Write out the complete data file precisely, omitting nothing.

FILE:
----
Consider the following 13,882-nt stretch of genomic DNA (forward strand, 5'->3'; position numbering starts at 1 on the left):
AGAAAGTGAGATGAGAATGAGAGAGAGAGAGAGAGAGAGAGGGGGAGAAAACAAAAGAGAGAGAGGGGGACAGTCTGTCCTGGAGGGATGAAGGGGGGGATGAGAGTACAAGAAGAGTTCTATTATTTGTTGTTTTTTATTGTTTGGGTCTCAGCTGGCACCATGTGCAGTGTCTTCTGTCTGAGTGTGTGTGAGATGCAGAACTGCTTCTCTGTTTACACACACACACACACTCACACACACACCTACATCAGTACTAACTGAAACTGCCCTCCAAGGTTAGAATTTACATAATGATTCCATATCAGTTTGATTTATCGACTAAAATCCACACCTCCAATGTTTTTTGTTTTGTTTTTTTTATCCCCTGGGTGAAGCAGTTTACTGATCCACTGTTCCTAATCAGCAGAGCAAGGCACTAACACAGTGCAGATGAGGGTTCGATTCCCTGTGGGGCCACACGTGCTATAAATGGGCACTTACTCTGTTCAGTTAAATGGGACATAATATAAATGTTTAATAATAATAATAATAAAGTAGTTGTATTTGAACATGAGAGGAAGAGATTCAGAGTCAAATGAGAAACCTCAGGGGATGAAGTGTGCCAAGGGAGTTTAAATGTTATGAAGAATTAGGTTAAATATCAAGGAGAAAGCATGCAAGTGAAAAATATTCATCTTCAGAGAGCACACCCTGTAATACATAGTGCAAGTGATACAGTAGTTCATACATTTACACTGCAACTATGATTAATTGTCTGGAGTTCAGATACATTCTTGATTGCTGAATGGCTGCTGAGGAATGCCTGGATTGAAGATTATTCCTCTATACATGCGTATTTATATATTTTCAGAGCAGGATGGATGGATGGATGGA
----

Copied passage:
Consider the following 13,882-nt stretch of genomic DNA (forward strand, 5'->3'; position numbering starts at 1 on the left):
AGAAAGTGAGATGAGAATGAGAGAGAGAGAGAGAGAGAGAGGGGGAGAAAACAAAAGAGAGAGAGGGGGACAGTCTGTCCTGGAGGGATGAAGGGGGGGATGAGAGTACAAGAAGAGTTCTATTATTTGTTGTTTTTTATTGTTTGGGTCTCAGCTGGCACCATGTGCAGTGTCTTCTGTCTGAGTGTGTGTGAGATGCAGAACTGCTTCTCTGTTTACACACACACACACACTCACACACACACCTACATCAGTACTAACTGAAACTGCCCTCCAAGGTTAGAATTTACATAATGATTCCATATCAGTTTGATTTATCGACTAAAATCCACACCTCCAATGTTTTTTGTTTTGTTTTTTTTATCCCCTGGGTGAAGCAGTTTACTGATCCACTGTTCCTAATCAGCAGAGCAAGGCACTAACACAGTGCAGATGAGGGTTCGATTCCCTGTGGGGCCACACGTGCTATAAATGGGCACTTACTCTGTTCAGTTAAATGGGACATAATATAAATGTTTAATAATAATAATAATAAAGTAGTTGTATTTGAACATGAGAGGAAGAGATTCAGAGTCAAATGAGAAACCTCAGGGGATGAAGTGTGCCAAGGGAGTTTAAATGTTATGAAGAATTAGGTTAAATATCAAGGAGAAAGCATGCAAGTGAAAAATATTCATCTTCAGAGAGCACACCCTGTAATACATAGTGCAAGTGATACAGTAGTTCATACATTTACACTGCAACTATGATTAATTGTCTGGAGTTCAGATACATTCTTGATTGCTGAATGGCTGCTGAGGAATGCCTGGATTGAAGATTATTCCTCTATACATGCGTATTTATATATTTTCAGAGCAGGATGGATGGATGGATGGA